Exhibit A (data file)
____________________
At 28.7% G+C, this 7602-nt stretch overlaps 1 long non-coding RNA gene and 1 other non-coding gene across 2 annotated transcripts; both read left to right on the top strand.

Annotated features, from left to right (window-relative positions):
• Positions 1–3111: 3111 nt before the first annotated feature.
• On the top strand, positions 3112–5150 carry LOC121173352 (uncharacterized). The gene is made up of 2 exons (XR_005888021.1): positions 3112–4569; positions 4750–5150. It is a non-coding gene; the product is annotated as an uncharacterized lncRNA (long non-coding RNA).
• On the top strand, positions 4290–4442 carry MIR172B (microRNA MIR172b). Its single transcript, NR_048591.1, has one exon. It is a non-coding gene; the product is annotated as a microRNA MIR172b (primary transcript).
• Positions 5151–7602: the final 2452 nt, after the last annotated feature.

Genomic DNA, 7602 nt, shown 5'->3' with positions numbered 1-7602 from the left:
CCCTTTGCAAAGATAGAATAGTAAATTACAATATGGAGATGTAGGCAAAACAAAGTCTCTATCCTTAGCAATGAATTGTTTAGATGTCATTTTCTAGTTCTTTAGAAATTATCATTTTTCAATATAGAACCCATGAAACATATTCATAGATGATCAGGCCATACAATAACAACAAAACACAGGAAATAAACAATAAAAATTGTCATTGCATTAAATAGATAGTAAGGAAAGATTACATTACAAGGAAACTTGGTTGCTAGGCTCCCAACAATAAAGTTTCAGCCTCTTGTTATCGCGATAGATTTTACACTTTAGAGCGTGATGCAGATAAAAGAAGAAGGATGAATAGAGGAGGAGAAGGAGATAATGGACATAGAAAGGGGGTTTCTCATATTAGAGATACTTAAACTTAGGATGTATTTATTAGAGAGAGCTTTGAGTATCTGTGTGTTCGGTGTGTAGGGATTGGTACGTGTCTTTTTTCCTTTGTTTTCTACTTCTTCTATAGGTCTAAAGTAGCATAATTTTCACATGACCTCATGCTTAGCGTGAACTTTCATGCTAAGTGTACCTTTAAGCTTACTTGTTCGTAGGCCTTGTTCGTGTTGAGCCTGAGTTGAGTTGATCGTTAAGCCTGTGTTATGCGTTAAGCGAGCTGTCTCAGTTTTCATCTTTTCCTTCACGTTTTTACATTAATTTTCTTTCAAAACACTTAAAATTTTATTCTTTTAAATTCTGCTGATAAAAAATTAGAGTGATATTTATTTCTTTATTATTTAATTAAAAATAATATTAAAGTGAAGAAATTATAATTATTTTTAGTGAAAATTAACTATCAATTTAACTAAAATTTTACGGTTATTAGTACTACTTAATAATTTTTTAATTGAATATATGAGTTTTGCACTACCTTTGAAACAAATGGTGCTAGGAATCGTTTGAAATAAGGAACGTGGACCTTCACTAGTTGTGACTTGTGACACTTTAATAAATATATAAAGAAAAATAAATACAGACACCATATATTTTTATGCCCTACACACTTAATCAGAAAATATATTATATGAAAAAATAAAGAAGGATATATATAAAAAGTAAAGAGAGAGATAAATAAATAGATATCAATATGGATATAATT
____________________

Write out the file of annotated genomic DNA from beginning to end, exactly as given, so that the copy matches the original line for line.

At 28.7% G+C, this 7602-nt stretch overlaps 1 long non-coding RNA gene and 1 other non-coding gene across 2 annotated transcripts; both read left to right on the top strand.

Annotated features, from left to right (window-relative positions):
• Positions 1–3111: 3111 nt before the first annotated feature.
• On the top strand, positions 3112–5150 carry LOC121173352 (uncharacterized). The gene is made up of 2 exons (XR_005888021.1): positions 3112–4569; positions 4750–5150. It is a non-coding gene; the product is annotated as an uncharacterized lncRNA (long non-coding RNA).
• On the top strand, positions 4290–4442 carry MIR172B (microRNA MIR172b). Its single transcript, NR_048591.1, has one exon. It is a non-coding gene; the product is annotated as a microRNA MIR172b (primary transcript).
• Positions 5151–7602: the final 2452 nt, after the last annotated feature.

Genomic DNA, 7602 nt, shown 5'->3' with positions numbered 1-7602 from the left:
CCCTTTGCAAAGATAGAATAGTAAATTACAATATGGAGATGTAGGCAAAACAAAGTCTCTATCCTTAGCAATGAATTGTTTAGATGTCATTTTCTAGTTCTTTAGAAATTATCATTTTTCAATATAGAACCCATGAAACATATTCATAGATGATCAGGCCATACAATAACAACAAAACACAGGAAATAAACAATAAAAATTGTCATTGCATTAAATAGATAGTAAGGAAAGATTACATTACAAGGAAACTTGGTTGCTAGGCTCCCAACAATAAAGTTTCAGCCTCTTGTTATCGCGATAGATTTTACACTTTAGAGCGTGATGCAGATAAAAGAAGAAGGATGAATAGAGGAGGAGAAGGAGATAATGGACATAGAAAGGGGGTTTCTCATATTAGAGATACTTAAACTTAGGATGTATTTATTAGAGAGAGCTTTGAGTATCTGTGTGTTCGGTGTGTAGGGATTGGTACGTGTCTTTTTTCCTTTGTTTTCTACTTCTTCTATAGGTCTAAAGTAGCATAATTTTCACATGACCTCATGCTTAGCGTGAACTTTCATGCTAAGTGTACCTTTAAGCTTACTTGTTCGTAGGCCTTGTTCGTGTTGAGCCTGAGTTGAGTTGATCGTTAAGCCTGTGTTATGCGTTAAGCGAGCTGTCTCAGTTTTCATCTTTTCCTTCACGTTTTTACATTAATTTTCTTTCAAAACACTTAAAATTTTATTCTTTTAAATTCTGCTGATAAAAAATTAGAGTGATATTTATTTCTTTATTATTTAATTAAAAATAATATTAAAGTGAAGAAATTATAATTATTTTTAGTGAAAATTAACTATCAATTTAACTAAAATTTTACGGTTATTAGTACTACTTAATAATTTTTTAATTGAATATATGAGTTTTGCACTACCTTTGAAACAAATGGTGCTAGGAATCGTTTGAAATAAGGAACGTGGACCTTCACTAGTTGTGACTTGTGACACTTTAATAAATATATAAAGAAAAATAAATACAGACACCATATATTTTTATGCCCTACACACTTAATCAGAAAATATATTATATGAAAAAATAAAGAAGGATATATATAAAAAGTAAAGAGAGAGATAAATAAATAGATATCAATATGGATATAATT